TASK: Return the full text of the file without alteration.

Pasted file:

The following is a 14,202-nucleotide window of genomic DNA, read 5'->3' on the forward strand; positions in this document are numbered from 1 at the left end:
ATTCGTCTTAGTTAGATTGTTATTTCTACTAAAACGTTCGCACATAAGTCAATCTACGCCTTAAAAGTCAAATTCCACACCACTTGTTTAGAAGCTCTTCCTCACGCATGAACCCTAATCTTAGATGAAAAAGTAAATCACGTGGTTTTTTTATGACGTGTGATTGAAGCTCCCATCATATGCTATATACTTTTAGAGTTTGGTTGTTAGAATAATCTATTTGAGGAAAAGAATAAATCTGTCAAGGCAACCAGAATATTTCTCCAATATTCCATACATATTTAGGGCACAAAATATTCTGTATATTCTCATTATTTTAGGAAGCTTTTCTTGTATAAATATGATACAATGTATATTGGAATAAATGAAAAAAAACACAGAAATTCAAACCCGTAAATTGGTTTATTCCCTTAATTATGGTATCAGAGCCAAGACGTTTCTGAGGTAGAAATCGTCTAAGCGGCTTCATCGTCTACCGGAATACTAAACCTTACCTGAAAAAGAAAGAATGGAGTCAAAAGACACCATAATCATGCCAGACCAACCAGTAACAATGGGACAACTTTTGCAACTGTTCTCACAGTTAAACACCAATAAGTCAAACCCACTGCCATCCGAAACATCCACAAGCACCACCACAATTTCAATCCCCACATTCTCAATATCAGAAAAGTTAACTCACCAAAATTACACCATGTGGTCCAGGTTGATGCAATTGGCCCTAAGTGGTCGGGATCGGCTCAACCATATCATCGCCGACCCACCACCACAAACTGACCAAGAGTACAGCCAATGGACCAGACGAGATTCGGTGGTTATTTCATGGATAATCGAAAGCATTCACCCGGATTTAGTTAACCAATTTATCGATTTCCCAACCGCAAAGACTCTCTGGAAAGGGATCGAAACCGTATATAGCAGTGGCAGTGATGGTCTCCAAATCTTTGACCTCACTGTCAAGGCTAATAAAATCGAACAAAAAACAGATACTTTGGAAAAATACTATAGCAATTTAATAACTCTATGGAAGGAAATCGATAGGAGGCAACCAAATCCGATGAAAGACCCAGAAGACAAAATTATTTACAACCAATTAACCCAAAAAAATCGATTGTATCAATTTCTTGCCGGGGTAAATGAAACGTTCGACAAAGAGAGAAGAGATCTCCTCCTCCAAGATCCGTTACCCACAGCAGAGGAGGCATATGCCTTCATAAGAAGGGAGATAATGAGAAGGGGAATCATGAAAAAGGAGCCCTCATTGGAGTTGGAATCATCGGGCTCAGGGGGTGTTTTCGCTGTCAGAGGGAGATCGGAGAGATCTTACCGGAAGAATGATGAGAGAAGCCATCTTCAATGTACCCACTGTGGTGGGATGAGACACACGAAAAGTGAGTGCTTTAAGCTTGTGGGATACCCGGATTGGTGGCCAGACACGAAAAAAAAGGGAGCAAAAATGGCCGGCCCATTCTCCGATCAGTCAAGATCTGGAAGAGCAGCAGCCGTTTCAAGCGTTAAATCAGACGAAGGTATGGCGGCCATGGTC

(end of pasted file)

The following is a 14,202-nucleotide window of genomic DNA, read 5'->3' on the forward strand; positions in this document are numbered from 1 at the left end:
ATTCGTCTTAGTTAGATTGTTATTTCTACTAAAACGTTCGCACATAAGTCAATCTACGCCTTAAAAGTCAAATTCCACACCACTTGTTTAGAAGCTCTTCCTCACGCATGAACCCTAATCTTAGATGAAAAAGTAAATCACGTGGTTTTTTTATGACGTGTGATTGAAGCTCCCATCATATGCTATATACTTTTAGAGTTTGGTTGTTAGAATAATCTATTTGAGGAAAAGAATAAATCTGTCAAGGCAACCAGAATATTTCTCCAATATTCCATACATATTTAGGGCACAAAATATTCTGTATATTCTCATTATTTTAGGAAGCTTTTCTTGTATAAATATGATACAATGTATATTGGAATAAATGAAAAAAAACACAGAAATTCAAACCCGTAAATTGGTTTATTCCCTTAATTATGGTATCAGAGCCAAGACGTTTCTGAGGTAGAAATCGTCTAAGCGGCTTCATCGTCTACCGGAATACTAAACCTTACCTGAAAAAGAAAGAATGGAGTCAAAAGACACCATAATCATGCCAGACCAACCAGTAACAATGGGACAACTTTTGCAACTGTTCTCACAGTTAAACACCAATAAGTCAAACCCACTGCCATCCGAAACATCCACAAGCACCACCACAATTTCAATCCCCACATTCTCAATATCAGAAAAGTTAACTCACCAAAATTACACCATGTGGTCCAGGTTGATGCAATTGGCCCTAAGTGGTCGGGATCGGCTCAACCATATCATCGCCGACCCACCACCACAAACTGACCAAGAGTACAGCCAATGGACCAGACGAGATTCGGTGGTTATTTCATGGATAATCGAAAGCATTCACCCGGATTTAGTTAACCAATTTATCGATTTCCCAACCGCAAAGACTCTCTGGAAAGGGATCGAAACCGTATATAGCAGTGGCAGTGATGGTCTCCAAATCTTTGACCTCACTGTCAAGGCTAATAAAATCGAACAAAAAACAGATACTTTGGAAAAATACTATAGCAATTTAATAACTCTATGGAAGGAAATCGATAGGAGGCAACCAAATCCGATGAAAGACCCAGAAGACAAAATTATTTACAACCAATTAACCCAAAAAAATCGATTGTATCAATTTCTTGCCGGGGTAAATGAAACGTTCGACAAAGAGAGAAGAGATCTCCTCCTCCAAGATCCGTTACCCACAGCAGAGGAGGCATATGCCTTCATAAGAAGGGAGATAATGAGAAGGGGAATCATGAAAAAGGAGCCCTCATTGGAGTTGGAATCATCGGGCTCAGGGGGTGTTTTCGCTGTCAGAGGGAGATCGGAGAGATCTTACCGGAAGAATGATGAGAGAAGCCATCTTCAATGTACCCACTGTGGTGGGATGAGACACACGAAAAGTGAGTGCTTTAAGCTTGTGGGATACCCGGATTGGTGGCCAGACACGAAAAAAAAGGGAGCAAAAATGGCCGGCCCATTCTCCGATCAGTCAAGATCTGGAAGAGCAGCAGCCGTTTCAAGCGTTAAATCAGACGAAGGTATGGCGGCCATGGTC